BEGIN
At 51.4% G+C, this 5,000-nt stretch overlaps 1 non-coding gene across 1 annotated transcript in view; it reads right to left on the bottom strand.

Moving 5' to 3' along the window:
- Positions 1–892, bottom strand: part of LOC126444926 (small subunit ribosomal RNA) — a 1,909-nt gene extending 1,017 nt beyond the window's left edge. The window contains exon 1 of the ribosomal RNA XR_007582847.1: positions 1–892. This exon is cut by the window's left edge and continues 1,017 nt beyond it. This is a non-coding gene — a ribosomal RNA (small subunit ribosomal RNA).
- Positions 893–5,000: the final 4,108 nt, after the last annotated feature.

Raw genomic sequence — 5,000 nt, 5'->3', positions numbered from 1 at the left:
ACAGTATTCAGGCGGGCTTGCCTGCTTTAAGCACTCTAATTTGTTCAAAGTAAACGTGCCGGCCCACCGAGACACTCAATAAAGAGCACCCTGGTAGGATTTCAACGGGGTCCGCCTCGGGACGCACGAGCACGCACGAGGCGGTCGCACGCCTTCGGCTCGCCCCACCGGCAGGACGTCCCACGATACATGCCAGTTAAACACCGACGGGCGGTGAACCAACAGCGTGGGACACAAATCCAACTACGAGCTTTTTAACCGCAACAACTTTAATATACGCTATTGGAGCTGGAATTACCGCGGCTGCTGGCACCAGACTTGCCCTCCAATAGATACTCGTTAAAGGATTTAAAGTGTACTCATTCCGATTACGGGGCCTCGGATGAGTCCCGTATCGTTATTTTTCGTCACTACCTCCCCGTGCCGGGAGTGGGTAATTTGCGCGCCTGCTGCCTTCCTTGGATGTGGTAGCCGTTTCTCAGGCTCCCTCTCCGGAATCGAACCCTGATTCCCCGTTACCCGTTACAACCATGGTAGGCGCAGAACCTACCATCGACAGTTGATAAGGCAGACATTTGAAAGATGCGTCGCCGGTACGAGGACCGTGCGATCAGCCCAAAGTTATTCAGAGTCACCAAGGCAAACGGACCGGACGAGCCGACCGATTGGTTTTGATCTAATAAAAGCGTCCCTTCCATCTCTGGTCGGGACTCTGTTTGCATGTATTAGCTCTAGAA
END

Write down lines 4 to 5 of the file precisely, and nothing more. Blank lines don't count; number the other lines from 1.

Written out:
- Positions 893–5,000: the final 4,108 nt, after the last annotated feature.

Raw genomic sequence — 5,000 nt, 5'->3', positions numbered from 1 at the left: